After four days of waiting and suspense the official results have put Uhuru Kenyatta as the fourth president of Kenya, with a 50.07 per cent win. However, Kenyans should rather be celebrating the peace that has reigned throughout this interlude of wait and worries than the victory of Uhuru or the defeat of Raila Odinga.
Odinga would rather have loved to win after two previous attempts and the controversial rigging that denied his overt victory in 2007. In any case, pundits of political sciences would point out that in a liberal democracy it not always winning that matters most, but the challenge and courage to participate and accept the results. As a true politician and patriot who believes and works relentless for his people, it is pointless for Odinga to challenge the results now. His frustrations are but obvious, especially as his rival scraped the presidential election by a meagre margin above the absolutely majority, 50 per cent benchmark, dashing away the chance for a second round poll.
Nevertheless, the former Prime Minister should be proud to say he had worked extremely hard to guarantee the serene atmosphere which the elections finally took place. As a happy loser, Odinga should not lose his mind but rather should show maturity and fair play in the game of politics by being the first to offer a congratulatory message to Uhuru and pledge to support him. Odinga should also be proud to have re-written history as the first Kenyan to have traded or given up twice his opportunity to be president in exchange for unity and peace for Kenya and Kenyans.
While Odinga has said he would prepare a suit and challenge the results in the Supreme Court, he equally urged his militants to stay calm, which could be interpreted as an indication that he is open or up for dialogue. Promptly, Uhuru, 52, now the youngest president ever in Kenya has publicly promised to work with Odinga, who he described as a senior brother for the interest of Kenya. As a former deputy to Odinga, the president-elect would still need his advice. Therefore, the cordial bond which both men enjoyed and exhibited working together should not be disbanded by the simple swop of office or title, but should rather be strengthened to set a model for all Kenyans and Africa. During the two televised presidential debates, neither Uhuru nor Odinga threw a tirade at each other. The two forerunners maintained mutual respect for each other’s ambitions, and in most cases it was Odinga who often come to rescue his deputy, Uhuru as any professional boss would have done.
Uhuru born to rule Kenya
The victory of Uhuru should not be confused with his wealth or overshadowed with his case with the International Criminal Court, ICC. Instead most Kenyans who respected his father Jomo Kenyatta, the first president of Kenya knew that at his birth his father dedicated him to Kenyans. Apart from that his father, then his close aides groomed Uhuru for the state’s top job; he equally worked hard for it. After failing to win the 2002 elections against Mwai Kibaki, and then appointed as finance minister, before becoming the deputy prime minister in 2007, the people of Kenya have finally accorded him the opportunity to fulfill his dream as the one born to serve them. The massive turnout, 86 per cent, of the elections and the tiny margin by which Uhuru obtained his victory, are all glaring evident that Kenyans are eager for change and believed Uhuru has the answers to most of their problems.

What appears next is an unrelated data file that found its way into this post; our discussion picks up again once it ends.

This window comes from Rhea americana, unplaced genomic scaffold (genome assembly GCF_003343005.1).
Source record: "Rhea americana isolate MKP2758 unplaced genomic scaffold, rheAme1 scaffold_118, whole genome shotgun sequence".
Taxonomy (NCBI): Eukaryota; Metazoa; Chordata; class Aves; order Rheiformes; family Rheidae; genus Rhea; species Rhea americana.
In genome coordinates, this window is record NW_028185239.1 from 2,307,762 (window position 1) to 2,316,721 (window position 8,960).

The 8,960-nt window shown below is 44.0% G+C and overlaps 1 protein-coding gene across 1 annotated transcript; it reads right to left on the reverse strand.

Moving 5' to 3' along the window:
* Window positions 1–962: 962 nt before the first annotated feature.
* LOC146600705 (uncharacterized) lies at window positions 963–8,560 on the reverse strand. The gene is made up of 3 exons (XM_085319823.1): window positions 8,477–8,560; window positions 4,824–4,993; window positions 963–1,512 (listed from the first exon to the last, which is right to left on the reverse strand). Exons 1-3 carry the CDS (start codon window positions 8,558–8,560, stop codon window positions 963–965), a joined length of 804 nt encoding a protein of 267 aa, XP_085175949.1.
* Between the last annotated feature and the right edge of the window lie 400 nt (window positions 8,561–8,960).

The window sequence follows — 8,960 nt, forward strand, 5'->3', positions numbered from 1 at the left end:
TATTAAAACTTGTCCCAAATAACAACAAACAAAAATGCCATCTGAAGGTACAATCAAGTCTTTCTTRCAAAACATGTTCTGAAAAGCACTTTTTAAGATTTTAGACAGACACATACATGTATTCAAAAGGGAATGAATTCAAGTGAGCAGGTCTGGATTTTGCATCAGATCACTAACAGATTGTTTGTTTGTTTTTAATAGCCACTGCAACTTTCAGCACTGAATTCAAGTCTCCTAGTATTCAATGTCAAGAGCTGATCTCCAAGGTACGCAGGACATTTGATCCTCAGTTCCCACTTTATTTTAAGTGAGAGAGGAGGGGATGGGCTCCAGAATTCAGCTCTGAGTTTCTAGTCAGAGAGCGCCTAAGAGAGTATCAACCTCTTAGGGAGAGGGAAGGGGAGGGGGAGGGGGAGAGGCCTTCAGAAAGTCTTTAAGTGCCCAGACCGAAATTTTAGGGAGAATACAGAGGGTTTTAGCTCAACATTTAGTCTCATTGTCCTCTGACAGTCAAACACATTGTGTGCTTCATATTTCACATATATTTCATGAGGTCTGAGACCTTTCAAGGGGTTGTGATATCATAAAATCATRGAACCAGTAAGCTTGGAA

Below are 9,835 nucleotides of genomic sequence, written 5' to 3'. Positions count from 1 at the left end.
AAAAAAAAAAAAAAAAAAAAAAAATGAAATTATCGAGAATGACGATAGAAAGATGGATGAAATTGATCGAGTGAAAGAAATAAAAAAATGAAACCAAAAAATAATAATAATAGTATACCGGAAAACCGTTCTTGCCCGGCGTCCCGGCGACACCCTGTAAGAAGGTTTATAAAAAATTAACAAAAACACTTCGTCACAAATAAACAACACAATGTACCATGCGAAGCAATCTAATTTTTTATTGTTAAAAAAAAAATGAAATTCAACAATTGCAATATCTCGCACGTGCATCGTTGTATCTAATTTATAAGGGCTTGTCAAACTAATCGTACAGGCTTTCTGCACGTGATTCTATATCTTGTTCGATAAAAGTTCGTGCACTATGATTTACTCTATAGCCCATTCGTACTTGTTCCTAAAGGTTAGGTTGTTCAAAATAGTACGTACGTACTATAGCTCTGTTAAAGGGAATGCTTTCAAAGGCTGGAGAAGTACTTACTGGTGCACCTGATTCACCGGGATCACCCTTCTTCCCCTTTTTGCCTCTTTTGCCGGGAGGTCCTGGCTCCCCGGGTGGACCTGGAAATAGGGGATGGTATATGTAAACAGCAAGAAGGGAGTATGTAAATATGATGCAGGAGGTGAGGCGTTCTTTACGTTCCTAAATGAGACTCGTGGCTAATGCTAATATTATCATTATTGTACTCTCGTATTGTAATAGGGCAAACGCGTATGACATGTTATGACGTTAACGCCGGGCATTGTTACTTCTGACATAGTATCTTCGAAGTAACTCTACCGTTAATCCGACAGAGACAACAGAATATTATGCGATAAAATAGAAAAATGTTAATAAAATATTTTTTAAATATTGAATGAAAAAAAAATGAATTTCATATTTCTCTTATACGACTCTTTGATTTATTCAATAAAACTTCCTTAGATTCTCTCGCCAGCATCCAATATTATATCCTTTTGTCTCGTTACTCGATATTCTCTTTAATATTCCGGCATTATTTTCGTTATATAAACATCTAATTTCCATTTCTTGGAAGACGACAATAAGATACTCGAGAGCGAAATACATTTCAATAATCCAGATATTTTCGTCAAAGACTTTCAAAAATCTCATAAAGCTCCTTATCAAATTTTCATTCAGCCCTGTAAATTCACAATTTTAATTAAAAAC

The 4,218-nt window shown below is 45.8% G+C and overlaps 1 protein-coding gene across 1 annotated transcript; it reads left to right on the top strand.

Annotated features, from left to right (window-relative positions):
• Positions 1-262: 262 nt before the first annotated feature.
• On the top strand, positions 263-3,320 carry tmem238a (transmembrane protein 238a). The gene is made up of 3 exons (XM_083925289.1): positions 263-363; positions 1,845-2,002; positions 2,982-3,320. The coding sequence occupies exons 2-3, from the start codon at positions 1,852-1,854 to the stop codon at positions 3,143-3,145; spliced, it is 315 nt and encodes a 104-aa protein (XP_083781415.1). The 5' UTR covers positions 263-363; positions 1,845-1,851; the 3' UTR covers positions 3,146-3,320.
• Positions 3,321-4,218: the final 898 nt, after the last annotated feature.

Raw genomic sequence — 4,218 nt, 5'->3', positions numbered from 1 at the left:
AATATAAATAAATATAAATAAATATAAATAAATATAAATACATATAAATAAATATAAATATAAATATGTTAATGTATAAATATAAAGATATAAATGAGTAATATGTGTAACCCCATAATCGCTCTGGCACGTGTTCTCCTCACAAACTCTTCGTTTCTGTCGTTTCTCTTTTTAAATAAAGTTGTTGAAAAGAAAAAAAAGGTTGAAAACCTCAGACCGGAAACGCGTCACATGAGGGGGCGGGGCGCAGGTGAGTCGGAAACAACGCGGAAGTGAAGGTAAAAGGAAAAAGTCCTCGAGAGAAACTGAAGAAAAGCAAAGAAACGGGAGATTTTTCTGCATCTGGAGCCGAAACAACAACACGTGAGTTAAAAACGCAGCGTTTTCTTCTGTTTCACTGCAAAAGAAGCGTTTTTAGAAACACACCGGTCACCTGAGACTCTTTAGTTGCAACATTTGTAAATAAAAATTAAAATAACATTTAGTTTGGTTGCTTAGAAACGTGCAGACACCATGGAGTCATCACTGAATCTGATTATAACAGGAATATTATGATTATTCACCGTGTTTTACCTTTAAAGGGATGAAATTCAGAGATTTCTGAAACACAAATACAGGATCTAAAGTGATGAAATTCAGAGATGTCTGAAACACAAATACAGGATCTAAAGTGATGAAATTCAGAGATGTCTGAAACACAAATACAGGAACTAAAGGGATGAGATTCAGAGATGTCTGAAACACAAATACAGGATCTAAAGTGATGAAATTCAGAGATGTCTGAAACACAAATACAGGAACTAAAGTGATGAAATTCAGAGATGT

With the elections over and Uhuru declared the new president the recurrent catchphrase in the minds and mouths of his critics is the ICC indictment for alleged involvement in the 2007 post-election violence. Whatever happened during that disheartening period and who was responsible, the past must now be left in history books and peace embraced to prepare Kenya for global challenges.
It is also a shame that the mainstream media cannot say anything about Uhuru without referring to the ICC case, which in disguise has instead propelled his popularity. It shall be a mistake if ICC that stands for justice is blind about safeguarding further mayhem when the very people the court is trying to represent in defence of human rights have vehemently opted for peace, unity and have elected their leader. Uhuru who has claimed innocent or not guilty for all seven crimes on humanity labelled on him, has said he would help the court in its proceedings. His election should, therefore, not be muddled with the case. The preoccupation of Uhuru now should be to maintain peace, ensure unity among all his political rivals and be ready to put his ambitions in action by transforming Kenya as the economic hub of East Africa.